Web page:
Redox controls RecA protein activity via reversible oxidation of its methionine residues
Ezraty, Benjamin et al. (2021), Redox controls RecA protein activity via reversible oxidation of its methionine residues, Dryad, Dataset, https://doi.org/10.5061/dryad.zpc866t78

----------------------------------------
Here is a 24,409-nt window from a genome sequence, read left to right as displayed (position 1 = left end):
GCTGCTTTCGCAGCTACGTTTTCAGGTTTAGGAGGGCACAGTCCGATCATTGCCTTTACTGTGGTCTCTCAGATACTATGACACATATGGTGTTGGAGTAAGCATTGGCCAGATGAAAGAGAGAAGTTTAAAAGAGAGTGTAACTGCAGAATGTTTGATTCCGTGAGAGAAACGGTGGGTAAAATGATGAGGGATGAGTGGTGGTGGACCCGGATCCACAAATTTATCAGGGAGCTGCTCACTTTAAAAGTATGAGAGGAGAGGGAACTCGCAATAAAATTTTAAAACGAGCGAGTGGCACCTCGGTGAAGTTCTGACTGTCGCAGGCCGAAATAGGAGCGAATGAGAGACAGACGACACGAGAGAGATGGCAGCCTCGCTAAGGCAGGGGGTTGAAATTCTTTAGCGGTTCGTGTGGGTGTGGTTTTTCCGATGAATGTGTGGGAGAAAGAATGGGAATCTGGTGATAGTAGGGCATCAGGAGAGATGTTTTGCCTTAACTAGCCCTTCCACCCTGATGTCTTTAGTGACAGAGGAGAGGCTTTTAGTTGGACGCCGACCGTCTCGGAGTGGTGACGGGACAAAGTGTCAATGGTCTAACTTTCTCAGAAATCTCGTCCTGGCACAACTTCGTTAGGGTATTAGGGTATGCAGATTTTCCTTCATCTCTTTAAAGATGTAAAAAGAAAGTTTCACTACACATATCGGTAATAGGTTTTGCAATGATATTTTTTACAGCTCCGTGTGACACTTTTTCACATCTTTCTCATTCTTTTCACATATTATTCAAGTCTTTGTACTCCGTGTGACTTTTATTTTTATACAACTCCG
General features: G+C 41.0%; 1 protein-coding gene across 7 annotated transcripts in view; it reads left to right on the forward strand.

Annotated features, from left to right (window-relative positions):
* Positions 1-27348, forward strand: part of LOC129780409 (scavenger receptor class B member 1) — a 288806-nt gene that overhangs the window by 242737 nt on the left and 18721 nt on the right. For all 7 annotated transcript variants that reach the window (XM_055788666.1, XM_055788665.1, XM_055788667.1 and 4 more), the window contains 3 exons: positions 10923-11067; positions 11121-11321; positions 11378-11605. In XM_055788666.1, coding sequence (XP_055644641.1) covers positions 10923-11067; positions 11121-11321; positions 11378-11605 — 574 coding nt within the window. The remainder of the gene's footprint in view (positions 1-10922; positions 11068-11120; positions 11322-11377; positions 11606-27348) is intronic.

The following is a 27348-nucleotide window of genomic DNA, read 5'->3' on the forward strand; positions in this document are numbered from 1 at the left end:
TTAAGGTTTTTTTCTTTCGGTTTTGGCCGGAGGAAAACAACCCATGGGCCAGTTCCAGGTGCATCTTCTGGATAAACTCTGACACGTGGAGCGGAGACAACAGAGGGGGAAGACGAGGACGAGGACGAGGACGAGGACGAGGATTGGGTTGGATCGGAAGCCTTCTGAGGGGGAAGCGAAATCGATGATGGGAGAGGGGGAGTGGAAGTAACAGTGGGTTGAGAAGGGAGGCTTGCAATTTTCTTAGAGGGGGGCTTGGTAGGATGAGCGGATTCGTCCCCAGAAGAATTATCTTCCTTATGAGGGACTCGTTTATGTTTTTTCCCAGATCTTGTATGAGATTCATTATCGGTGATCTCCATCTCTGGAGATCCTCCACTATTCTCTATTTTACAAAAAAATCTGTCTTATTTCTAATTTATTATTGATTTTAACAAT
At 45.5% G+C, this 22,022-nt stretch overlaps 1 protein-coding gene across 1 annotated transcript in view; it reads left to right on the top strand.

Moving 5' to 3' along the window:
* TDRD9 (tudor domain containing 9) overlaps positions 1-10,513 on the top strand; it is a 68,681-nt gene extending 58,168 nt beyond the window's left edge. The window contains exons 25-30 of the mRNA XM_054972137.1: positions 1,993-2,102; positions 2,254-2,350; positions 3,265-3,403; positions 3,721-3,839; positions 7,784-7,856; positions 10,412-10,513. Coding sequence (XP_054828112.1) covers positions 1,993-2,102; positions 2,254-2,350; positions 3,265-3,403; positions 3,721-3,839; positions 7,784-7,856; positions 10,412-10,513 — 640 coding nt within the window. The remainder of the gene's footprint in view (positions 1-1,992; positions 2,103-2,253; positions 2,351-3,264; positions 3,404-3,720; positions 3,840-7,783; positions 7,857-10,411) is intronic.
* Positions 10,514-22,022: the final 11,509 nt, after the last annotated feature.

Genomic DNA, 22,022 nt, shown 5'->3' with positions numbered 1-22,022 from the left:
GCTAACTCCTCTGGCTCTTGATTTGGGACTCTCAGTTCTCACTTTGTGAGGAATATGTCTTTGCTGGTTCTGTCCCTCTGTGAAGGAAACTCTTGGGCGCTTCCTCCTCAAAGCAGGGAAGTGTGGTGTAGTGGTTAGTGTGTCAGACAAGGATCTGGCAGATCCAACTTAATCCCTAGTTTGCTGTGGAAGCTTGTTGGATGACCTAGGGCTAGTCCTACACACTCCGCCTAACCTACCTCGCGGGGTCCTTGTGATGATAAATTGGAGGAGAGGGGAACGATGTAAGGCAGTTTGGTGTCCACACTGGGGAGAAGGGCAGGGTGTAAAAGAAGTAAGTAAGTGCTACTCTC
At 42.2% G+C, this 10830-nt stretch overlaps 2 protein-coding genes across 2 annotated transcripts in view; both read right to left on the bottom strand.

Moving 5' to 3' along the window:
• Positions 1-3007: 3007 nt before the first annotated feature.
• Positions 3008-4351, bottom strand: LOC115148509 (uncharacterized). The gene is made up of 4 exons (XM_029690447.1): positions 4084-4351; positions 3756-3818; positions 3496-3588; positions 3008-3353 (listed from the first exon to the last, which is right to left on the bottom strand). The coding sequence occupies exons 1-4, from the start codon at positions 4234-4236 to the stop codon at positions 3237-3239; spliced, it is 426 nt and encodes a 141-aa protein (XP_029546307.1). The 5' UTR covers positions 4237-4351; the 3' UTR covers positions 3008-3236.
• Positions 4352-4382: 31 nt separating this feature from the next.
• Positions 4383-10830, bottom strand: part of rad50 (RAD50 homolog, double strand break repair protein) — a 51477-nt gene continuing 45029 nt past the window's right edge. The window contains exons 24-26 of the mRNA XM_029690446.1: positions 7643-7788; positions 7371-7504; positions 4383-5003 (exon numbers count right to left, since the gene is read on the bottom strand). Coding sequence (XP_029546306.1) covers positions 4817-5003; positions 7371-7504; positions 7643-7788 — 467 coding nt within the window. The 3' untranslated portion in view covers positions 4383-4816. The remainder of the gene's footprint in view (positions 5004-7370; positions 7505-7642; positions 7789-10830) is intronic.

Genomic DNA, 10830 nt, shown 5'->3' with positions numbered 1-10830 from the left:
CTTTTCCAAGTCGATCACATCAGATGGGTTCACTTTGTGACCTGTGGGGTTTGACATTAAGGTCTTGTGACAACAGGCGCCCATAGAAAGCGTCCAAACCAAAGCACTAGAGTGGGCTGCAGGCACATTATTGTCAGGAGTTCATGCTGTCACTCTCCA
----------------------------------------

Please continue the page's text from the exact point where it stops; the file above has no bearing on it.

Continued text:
Reactive oxygen species (ROS) cause damage to DNA and proteins. The RecA protein plays a central role in the bacterial response to DNA damage. Here we report that RecA itself is also targeted by ROS. In vivo consequences of RecA oxidation include defects in SOS induction, DNA repair efficiency, and P1 transduction. In vitro, oxidized RecA fails to display ATPase activity, DNA strand exchange capacity and formation of nucleofilaments. Consistently, mass spectrometry analysis of oxidized RecA revealed that four out of 9 Met residues have been converted to methionine sulfoxide (Met-O). Specifically, mimicking the oxidation of Met35 by changing it for Gln caused complete loss of function whereas mimicking oxidation of Met164 resulted in constitutive SOS activation and loss of recombination activity. The harmful effects of oxidation of RecA were mitigated by repairing activities of methionine sulfoxide reductases MsrA and MsrB, which suppressed all ROS-induced modifications of RecA activity. This work identifies RecA as a substrate of the anti-ROS activity of the MsrA/B enzymes. These findings indicate that under oxidative stress, MsrA/B maintains a level of reduced functional RecA necessary to carry out both efficient recombination and SOS regulation. The implication of this work is that ROS might inflict damages to DNA both directly and indirectly via hampering RecA repair activity.